Let communities decide how much arsenic to drink

September 10, 2001|By Steve Chapman

CHICAGO -- San Ysidro, N.M., is a rural hamlet of just a couple of hundred people, at the edge of the Jemez Mountains about 40 miles northwest of Albuquerque. It has what sounds like a nightmarish problem: arsenic in its drinking water.

Now, people in San Ysidro are no fonder than anyone else of ingesting hazardous substances. They've spent large sums of money to reduce the amount of arsenic they encounter, going so far as to install individual filters in every home. Even with this treatment, which has pushed individual water bills to a minimum of $44 per month, the water still has small amounts of arsenic.

There is nothing to stop the locals from electing to pay even more to make their water cleaner still. Unfortunately, it would be hugely expensive, and it's not at all certain that it would increase their life expectancy, improve their health or brighten their smiles. The people of San Ysidro have decided that arsenic is not their biggest concern.

But never mind what they want. If the Environmental Protection Agency and environmental lobby groups have their way, this town, and thousands of others, will have to go to far greater lengths to solve a problem that doesn't strike residents as especially urgent.

President Bush got into political trouble earlier this year by rolling back an EPA rule, issued in the final days of the Clinton administration, that would have drastically reduced the amount of arsenic allowed in drinking water -- though the administration promises some tightening of the standard. Critics accused him of jeopardizing public health, ignoring scientific evidence, caving in to polluters and selling his soul to the devil.

What no one bothered to ask is: Why should Washington tell individual communities they must devote their resources to getting rid of arsenic instead of addressing more important problems?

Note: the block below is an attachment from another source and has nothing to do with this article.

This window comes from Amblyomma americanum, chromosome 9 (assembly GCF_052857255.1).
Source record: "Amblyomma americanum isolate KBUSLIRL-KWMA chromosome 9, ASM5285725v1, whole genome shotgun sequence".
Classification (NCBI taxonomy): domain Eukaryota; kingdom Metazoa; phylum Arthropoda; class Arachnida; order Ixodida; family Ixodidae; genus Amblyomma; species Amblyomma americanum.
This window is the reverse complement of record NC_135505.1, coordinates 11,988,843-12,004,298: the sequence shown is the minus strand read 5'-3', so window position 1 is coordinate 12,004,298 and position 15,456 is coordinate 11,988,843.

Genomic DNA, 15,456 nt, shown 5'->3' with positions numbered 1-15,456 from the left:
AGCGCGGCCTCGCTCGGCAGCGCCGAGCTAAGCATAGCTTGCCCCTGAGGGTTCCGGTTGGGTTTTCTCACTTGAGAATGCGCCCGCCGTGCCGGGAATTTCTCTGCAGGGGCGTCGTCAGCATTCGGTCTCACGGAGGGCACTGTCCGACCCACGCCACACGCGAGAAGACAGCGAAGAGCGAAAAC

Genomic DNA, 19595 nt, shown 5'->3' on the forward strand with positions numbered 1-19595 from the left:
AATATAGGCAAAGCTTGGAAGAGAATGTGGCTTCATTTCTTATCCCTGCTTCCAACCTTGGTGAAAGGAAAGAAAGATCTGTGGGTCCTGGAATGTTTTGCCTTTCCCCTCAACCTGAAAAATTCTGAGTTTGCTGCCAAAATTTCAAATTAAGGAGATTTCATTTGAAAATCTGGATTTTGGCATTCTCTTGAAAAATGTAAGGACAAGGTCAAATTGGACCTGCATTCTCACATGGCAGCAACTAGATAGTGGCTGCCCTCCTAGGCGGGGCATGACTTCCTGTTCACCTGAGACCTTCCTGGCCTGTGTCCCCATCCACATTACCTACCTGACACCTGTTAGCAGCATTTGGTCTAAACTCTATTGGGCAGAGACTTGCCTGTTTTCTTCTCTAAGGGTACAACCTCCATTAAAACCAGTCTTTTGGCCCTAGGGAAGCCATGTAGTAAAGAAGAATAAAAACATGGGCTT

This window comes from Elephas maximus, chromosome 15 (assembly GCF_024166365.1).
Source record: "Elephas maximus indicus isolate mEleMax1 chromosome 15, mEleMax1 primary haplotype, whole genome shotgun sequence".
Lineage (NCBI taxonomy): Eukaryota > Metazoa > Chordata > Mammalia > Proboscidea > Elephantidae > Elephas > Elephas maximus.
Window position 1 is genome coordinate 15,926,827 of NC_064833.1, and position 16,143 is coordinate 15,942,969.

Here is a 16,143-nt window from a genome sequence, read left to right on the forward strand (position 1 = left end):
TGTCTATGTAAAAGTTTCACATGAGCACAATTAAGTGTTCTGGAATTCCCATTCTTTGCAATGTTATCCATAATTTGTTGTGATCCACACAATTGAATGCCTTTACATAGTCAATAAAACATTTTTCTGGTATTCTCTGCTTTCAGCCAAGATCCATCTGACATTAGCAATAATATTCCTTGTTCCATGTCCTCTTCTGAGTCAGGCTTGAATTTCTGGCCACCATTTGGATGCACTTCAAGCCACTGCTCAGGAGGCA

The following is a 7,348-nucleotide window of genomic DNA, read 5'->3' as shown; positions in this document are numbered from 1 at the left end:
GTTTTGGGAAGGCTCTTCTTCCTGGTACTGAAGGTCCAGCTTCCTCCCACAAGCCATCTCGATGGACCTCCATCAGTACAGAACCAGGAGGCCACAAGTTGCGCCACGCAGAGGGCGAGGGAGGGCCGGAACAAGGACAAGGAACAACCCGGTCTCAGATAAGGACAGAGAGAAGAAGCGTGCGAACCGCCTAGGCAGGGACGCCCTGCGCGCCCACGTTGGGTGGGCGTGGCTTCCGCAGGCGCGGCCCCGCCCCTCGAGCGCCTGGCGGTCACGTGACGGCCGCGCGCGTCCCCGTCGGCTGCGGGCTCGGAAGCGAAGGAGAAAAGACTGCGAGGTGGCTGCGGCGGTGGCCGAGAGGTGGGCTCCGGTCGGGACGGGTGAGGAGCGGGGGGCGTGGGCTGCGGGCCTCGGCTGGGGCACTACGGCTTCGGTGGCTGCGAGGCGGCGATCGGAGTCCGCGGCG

Opponents of the stricter standard have plenty of science on their side. A study by the National Academy of Sciences, which recommended setting a lower limit, admitted that a change might not improve public health.

A report by the AEI-Brookings Joint Center for Regulatory Studies found that the expense would vastly exceed the potential benefit. It also reached the startling conclusion that the regulation might kill more people than it would save.

"The costs of complying with the rule," the report says, "reduce the amount of private resources that people have to spend on a wide range of activities, including health care, children's education and automobile safety. When people have fewer resources, they spend less to reduce risks."

In San Ysidro, this is not just a theoretical possibility. The town has a devil of a time just meeting the existing standard of 50 parts per billion. As for the 10 ppb limit proposed by the EPA, civil engineer Richard Burton, a consultant to the town on water issues, says flatly, "There is no currently available way to get down to that standard."

Its residents already pay nearly twice what most other people in New Mexico pay for water. If the rule were imposed, Mr. Burton says, small water systems would simply close down, leaving residents to fend for themselves. Some people would drill their own wells to obtain water -- which, unlike the water they currently get, would not undergo any treatment to remove arsenic. "Everybody will get more arsenic," says Mr. Burton. Others will resort to buying bottled water in large quantities.

Either of these options would leave locals worse off. How do we know that? Because they already have those options, and they've chosen to get their water from the village water system.

It's not just San Ysidro's problem. A study in the scholarly journal New Mexico Geology estimated that under the tighter standard, New Mexico residents served by small water systems with arsenic problems would see their water bills jump by $90 a month. A typical family would end up spending 2 percent of its entire income on water.

Maybe this would be a wise investment, but I doubt it. And my opinion, or the Sierra Club's, shouldn't matter anyway. It's a question that people in San Ysidro and every other small town in the country can decide on their own.

If a town in New Mexico spews out pollution that ends up in Texas, Washington ought to stop it. But if the people of the town choose not to entirely eliminate a pollutant that they are fully aware of and affects only them, that's their business. When it comes to arsenic in the drinking water of San Ysidro, what the federal government should do is simple: nothing.

Steve Chapman is a columnist for the Chicago Tribune.

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